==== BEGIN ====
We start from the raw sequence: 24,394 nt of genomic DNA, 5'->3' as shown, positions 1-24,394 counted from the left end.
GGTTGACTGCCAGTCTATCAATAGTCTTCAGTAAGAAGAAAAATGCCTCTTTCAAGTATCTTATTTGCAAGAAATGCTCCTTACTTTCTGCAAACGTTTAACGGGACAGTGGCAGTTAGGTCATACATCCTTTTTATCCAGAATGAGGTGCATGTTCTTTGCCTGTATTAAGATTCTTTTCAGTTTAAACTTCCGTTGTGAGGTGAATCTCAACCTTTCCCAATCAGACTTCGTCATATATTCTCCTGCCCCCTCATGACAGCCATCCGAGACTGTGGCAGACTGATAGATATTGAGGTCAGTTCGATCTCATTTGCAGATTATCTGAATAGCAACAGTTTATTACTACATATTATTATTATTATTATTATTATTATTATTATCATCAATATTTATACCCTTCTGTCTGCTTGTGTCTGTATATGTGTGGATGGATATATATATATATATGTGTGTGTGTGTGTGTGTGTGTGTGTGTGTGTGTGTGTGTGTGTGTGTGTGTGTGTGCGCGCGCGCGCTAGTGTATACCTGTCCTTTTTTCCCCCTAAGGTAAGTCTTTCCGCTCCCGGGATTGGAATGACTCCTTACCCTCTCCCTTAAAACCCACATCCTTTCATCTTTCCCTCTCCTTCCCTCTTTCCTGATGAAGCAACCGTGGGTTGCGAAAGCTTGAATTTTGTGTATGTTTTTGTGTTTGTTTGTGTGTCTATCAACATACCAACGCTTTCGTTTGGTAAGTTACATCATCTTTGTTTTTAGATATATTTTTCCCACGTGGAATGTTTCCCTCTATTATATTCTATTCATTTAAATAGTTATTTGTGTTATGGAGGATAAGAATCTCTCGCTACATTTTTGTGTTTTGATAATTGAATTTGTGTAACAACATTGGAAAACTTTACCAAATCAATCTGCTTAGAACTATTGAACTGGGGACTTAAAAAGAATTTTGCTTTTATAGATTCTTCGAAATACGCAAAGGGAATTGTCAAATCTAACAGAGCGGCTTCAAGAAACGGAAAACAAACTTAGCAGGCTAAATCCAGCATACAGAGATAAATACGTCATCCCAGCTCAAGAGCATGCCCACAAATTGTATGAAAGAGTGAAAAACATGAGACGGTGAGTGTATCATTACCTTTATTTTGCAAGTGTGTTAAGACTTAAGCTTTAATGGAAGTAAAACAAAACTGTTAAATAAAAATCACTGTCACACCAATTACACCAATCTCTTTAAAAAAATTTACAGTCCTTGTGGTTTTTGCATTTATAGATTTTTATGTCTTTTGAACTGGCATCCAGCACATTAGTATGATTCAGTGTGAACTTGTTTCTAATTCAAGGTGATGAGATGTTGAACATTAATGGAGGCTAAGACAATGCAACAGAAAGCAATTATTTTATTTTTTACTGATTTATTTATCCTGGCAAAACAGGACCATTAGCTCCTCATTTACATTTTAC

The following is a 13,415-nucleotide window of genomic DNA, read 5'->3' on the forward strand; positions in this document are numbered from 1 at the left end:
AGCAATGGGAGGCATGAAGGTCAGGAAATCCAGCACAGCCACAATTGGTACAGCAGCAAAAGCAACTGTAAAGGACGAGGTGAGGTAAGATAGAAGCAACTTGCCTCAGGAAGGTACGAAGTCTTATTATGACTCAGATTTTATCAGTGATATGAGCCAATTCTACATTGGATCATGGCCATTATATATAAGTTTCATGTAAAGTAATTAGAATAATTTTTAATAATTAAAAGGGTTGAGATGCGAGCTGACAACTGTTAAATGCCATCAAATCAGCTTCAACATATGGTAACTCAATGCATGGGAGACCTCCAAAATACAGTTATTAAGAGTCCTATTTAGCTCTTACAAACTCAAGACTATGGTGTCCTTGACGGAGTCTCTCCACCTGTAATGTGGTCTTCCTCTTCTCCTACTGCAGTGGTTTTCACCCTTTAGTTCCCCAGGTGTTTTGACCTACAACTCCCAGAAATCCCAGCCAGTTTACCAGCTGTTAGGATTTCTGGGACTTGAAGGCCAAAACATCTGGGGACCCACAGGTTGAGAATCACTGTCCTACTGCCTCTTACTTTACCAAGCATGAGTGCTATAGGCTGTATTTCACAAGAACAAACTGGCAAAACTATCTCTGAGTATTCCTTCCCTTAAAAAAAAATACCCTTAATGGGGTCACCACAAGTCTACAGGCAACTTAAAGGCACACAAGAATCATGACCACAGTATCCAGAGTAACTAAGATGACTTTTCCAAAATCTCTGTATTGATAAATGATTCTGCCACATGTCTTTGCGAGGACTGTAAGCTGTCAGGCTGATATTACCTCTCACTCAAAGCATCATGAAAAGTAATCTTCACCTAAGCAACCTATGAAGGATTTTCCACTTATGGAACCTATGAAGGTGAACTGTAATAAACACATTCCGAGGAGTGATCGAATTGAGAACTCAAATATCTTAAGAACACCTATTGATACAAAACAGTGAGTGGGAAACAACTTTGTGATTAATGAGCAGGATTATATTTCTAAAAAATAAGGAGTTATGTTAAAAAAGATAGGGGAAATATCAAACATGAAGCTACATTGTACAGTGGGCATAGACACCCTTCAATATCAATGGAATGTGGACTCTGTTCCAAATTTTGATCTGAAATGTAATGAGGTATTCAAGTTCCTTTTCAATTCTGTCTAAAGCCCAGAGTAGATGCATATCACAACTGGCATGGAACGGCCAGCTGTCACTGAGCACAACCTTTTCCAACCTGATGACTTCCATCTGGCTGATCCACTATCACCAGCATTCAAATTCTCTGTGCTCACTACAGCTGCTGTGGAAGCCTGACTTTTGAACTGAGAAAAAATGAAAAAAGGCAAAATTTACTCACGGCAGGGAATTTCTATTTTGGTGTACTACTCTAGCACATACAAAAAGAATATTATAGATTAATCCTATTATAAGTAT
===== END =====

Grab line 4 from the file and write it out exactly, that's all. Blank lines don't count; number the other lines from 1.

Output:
AGCAATGGGAGGCATGAAGGTCAGGAAATCCAGCACAGCCACAATTGGTACAGCAGCAAAAGCAACTGTAAAGGACGAGGTGAGGTAAGATAGAAGCAACTTGCCTCAGGAAGGTACGAAGTCTTATTATGACTCAGATTTTATCAGTGATATGAGCCAATTCTACATTGGATCATGGCCATTATATATAAGTTTCATGTAAAGTAATTAGAATAATTTTTAATAATTAAAAGGGTTGAGATGCGAGCTGACAACTGTTAAATGCCATCAAATCAGCTTCAACATATGGTAACTCAATGCATGGGAGACCTCCAAAATACAGTTATTAAGAGTCCTATTTAGCTCTTACAAACTCAAGACTATGGTGTCCTTGACGGAGTCTCTCCACCTGTAATGTGGTCTTCCTCTTCTCCTACTGCAGTGGTTTTCACCCTTTAGTTCCCCAGGTGTTTTGACCTACAACTCCCAGAAATCCCAGCCAGTTTACCAGCTGTTAGGATTTCTGGGACTTGAAGGCCAAAACATCTGGGGACCCACAGGTTGAGAATCACTGTCCTACTGCCTCTTACTTTACCAAGCATGAGTGCTATAGGCTGTATTTCACAAGAACAAACTGGCAAAACTATCTCTGAGTATTCCTTCCCTTAAAAAAAAATACCCTTAATGGGGTCACCACAAGTCTACAGGCAACTTAAAGGCACACAAGAATCATGACCACAGTATCCAGAGTAACTAAGATGACTTTTCCAAAATCTCTGTATTGATAAATGATTCTGCCACATGTCTTTGCGAGGACTGTAAGCTGTCAGGCTGATATTACCTCTCACTCAAAGCATCATGAAAAGTAATCTTCACCTAAGCAACCTATGAAGGATTTTCCACTTATGGAACCTATGAAGGTGAACTGTAATAAACACATTCCGAGGAGTGATCGAATTGAGAACTCAAATATCTTAAGAACACCTATTGATACAAAACAGTGAGTGGGAAACAACTTTGTGATTAATGAGCAGGATTATATTTCTAAAAAATAAGGAGTTATGTTAAAAAAGATAGGGGAAATATCAAACATGAAGCTACATTGTACAGTGGGCATAGACACCCTTCAATATCAATGGAATGTGGACTCTGTTCCAAATTTTGATCTGAAATGTAATGAGGTATTCAAGTTCCTTTTCAATTCTGTCTAAAGCCCAGAGTAGATGCATATCACAACTGGCATGGAACGGCCAGCTGTCACTGAGCACAACCTTTTCCAACCTGATGACTTCCATCTGGCTGATCCACTATCACCAGCATTCAAATTCTCTGTGCTCACTACAGCTGCTGTGGAAGCCTGACTTTTGAACTGAGAAAAAATGAAAAAAGGCAAAATTTACTCACGGCAGGGAATTTCTATTTTGGTGTACTACTCTAGCACATACAAAAAGAATATTATAGATTAATCCTATTATAAGTAT